Am I Limited?

Does epilepsy bring limitations to your life?

Does epilepsy bring limitations to your life?

When you’re diagnosed with epilepsy your world as you know it quickly alters around you. Things that you were once fully capable of doing, (and still are) have now become a huge risk to your welfare and have to be taken seriously.

When I was first diagnosed in my early teens – a time for expanding your independence, I found that my freedom was being hacked away.  When you’re now being told that people have to be around you more often, and you have to keep the bathroom door unlocked I can remember feeling miserable. I wanted to be an independent person who didn’t have to fear other people walking in on me in the shower!

My family were excellent, they could see, that not only did I not want my epilepsy to place boundaries on my life, but they also knew that I had a mild form of epilepsy that didn’t require intense monitoring.

I still perused many of the things that I did before I had epilepsy. While I was in school I even travelled abroad twice with various trips. From my parents perspective I understand that this must have been huge for them as I was only recently diagnosed.

Today, having epilepsy can be difficult sometimes as I am a fiercely independent person who is also a bit of an introvert likes my alone time. As a teenager I never thought that this would be possible, to be able to live an independent lifestyle and have plenty of time just for myself.

I also love to travel and I have now travelled as far as Australia. By the way it is an amazing country and I would recommend everyone to go!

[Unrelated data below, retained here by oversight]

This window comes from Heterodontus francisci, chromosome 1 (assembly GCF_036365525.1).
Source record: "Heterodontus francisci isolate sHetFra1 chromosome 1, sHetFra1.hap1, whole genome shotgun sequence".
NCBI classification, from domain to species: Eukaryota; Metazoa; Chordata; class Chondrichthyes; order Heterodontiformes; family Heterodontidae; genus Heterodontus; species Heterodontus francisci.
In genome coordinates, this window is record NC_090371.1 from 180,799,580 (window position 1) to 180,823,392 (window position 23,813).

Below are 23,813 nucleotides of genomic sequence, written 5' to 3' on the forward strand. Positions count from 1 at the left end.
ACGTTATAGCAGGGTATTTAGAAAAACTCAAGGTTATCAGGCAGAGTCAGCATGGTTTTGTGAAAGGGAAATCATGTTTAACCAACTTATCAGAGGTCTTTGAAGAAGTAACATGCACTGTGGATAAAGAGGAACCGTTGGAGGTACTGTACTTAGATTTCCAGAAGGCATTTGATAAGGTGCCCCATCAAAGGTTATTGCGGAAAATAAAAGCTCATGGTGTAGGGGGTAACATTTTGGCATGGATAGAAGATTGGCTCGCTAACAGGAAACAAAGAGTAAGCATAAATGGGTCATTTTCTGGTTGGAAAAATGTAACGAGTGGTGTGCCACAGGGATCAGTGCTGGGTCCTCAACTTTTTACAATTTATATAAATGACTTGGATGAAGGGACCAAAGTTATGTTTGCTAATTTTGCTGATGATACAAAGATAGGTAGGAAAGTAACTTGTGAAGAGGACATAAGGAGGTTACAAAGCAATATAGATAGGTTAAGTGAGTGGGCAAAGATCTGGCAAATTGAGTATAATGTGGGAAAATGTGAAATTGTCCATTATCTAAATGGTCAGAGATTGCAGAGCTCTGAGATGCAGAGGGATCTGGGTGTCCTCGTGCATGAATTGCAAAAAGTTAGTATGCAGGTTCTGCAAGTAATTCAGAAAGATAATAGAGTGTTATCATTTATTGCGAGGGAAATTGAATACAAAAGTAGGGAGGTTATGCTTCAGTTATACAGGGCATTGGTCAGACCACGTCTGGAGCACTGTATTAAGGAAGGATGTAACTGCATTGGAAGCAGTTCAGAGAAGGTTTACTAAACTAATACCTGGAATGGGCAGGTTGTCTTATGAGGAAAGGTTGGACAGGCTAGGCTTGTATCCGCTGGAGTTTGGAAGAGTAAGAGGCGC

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Sydney Opera House, Australia

I don’t believe for one moment that epilepsy has put limits or boundaries on my life or how I live. If you have uncontrolled epilepsy that can be unpredictable then I can understand that there is fear and anxiety attached to certain elements of day-to-day activities. But you cannot live in fear, you have to do all the things in life that you love to do or hope to do.  

Thanks for reading!

Becky 🙂

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Are You A Daffodil or A Dandelion?

sunIts spring time. The time for flowers to bloom with their beautiful blossoms, in pastel pinks.

A time where crocuses, snowdrops and daffodils that presents a stunning display of colour.

But these flowers are so delicate, some, without special care cannot survive the harsh winter to witness the spring.

But as I look among all the flowers and the colours, there is another colour of yellow amongst it.

The Dandelions. They grow through almost anything to ensure that they will survive. Many people despise them, they upset their flower beds and they spread like wildfire. But I see a strong-willed plant that will never give up. They will grow through the smallest crack in the pavement and in the tiniest amount of soil. Unlike some of the delicate spring flowers dandelions will experience the same weather and storms and live to tell the tale, looking perfect the next day.

And after it’s flowered – depending on your outlook, it will become a wish.

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So which are you? A daffodil or a dandelion?

Thanks for reading!

Becky

Funny Friendship

Over a decade later I discovered that my epilespy had effected an important friendship.

Over the weekend I was spending some time with my mum. We were having a nice chat, and I was talking about my blog, and we ended up discussing my epilepsy. I was enjoying our talk in a strange way, as my mum was revealing information and feelings about how my epilepsy had affected the whole family, and this is information that I don’t usually get from my mum.

As the conversation between us continued, we were discussing different situations where people in my life couldn’t adjust to the knowledge that I had epilepsy (Sadly this is common).

Then my mum dropped this bombshell…